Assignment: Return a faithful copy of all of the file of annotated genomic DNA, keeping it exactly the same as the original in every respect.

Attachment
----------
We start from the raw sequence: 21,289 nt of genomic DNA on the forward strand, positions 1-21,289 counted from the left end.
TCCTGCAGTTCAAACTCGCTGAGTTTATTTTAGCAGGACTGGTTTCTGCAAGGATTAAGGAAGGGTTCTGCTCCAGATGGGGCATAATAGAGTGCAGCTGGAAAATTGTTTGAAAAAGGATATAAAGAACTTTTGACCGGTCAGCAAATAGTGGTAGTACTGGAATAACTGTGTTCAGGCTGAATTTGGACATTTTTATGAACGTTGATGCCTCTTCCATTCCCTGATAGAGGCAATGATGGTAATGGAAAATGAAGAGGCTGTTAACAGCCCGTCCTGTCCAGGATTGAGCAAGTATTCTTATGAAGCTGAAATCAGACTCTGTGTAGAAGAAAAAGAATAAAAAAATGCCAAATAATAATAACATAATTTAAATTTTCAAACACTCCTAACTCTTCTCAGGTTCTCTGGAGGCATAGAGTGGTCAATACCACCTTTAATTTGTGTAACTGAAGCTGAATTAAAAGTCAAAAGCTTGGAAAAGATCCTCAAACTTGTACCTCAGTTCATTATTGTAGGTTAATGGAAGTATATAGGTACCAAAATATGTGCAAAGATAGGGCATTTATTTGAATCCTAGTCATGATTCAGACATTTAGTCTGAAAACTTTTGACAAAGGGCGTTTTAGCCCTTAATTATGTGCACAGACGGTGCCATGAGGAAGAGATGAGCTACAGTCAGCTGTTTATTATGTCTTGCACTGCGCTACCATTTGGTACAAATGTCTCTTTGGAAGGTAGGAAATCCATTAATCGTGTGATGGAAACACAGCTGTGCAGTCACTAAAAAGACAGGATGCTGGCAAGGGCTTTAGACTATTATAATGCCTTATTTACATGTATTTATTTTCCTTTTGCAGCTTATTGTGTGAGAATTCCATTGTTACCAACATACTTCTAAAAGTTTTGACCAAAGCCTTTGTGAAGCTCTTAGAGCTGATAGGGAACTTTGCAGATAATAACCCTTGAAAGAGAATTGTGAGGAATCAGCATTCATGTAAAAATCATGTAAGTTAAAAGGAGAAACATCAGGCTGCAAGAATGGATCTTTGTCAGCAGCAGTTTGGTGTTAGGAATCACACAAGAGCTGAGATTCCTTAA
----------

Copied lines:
We start from the raw sequence: 21,289 nt of genomic DNA on the forward strand, positions 1-21,289 counted from the left end.
TCCTGCAGTTCAAACTCGCTGAGTTTATTTTAGCAGGACTGGTTTCTGCAAGGATTAAGGAAGGGTTCTGCTCCAGATGGGGCATAATAGAGTGCAGCTGGAAAATTGTTTGAAAAAGGATATAAAGAACTTTTGACCGGTCAGCAAATAGTGGTAGTACTGGAATAACTGTGTTCAGGCTGAATTTGGACATTTTTATGAACGTTGATGCCTCTTCCATTCCCTGATAGAGGCAATGATGGTAATGGAAAATGAAGAGGCTGTTAACAGCCCGTCCTGTCCAGGATTGAGCAAGTATTCTTATGAAGCTGAAATCAGACTCTGTGTAGAAGAAAAAGAATAAAAAAATGCCAAATAATAATAACATAATTTAAATTTTCAAACACTCCTAACTCTTCTCAGGTTCTCTGGAGGCATAGAGTGGTCAATACCACCTTTAATTTGTGTAACTGAAGCTGAATTAAAAGTCAAAAGCTTGGAAAAGATCCTCAAACTTGTACCTCAGTTCATTATTGTAGGTTAATGGAAGTATATAGGTACCAAAATATGTGCAAAGATAGGGCATTTATTTGAATCCTAGTCATGATTCAGACATTTAGTCTGAAAACTTTTGACAAAGGGCGTTTTAGCCCTTAATTATGTGCACAGACGGTGCCATGAGGAAGAGATGAGCTACAGTCAGCTGTTTATTATGTCTTGCACTGCGCTACCATTTGGTACAAATGTCTCTTTGGAAGGTAGGAAATCCATTAATCGTGTGATGGAAACACAGCTGTGCAGTCACTAAAAAGACAGGATGCTGGCAAGGGCTTTAGACTATTATAATGCCTTATTTACATGTATTTATTTTCCTTTTGCAGCTTATTGTGTGAGAATTCCATTGTTACCAACATACTTCTAAAAGTTTTGACCAAAGCCTTTGTGAAGCTCTTAGAGCTGATAGGGAACTTTGCAGATAATAACCCTTGAAAGAGAATTGTGAGGAATCAGCATTCATGTAAAAATCATGTAAGTTAAAAGGAGAAACATCAGGCTGCAAGAATGGATCTTTGTCAGCAGCAGTTTGGTGTTAGGAATCACACAAGAGCTGAGATTCCTTAA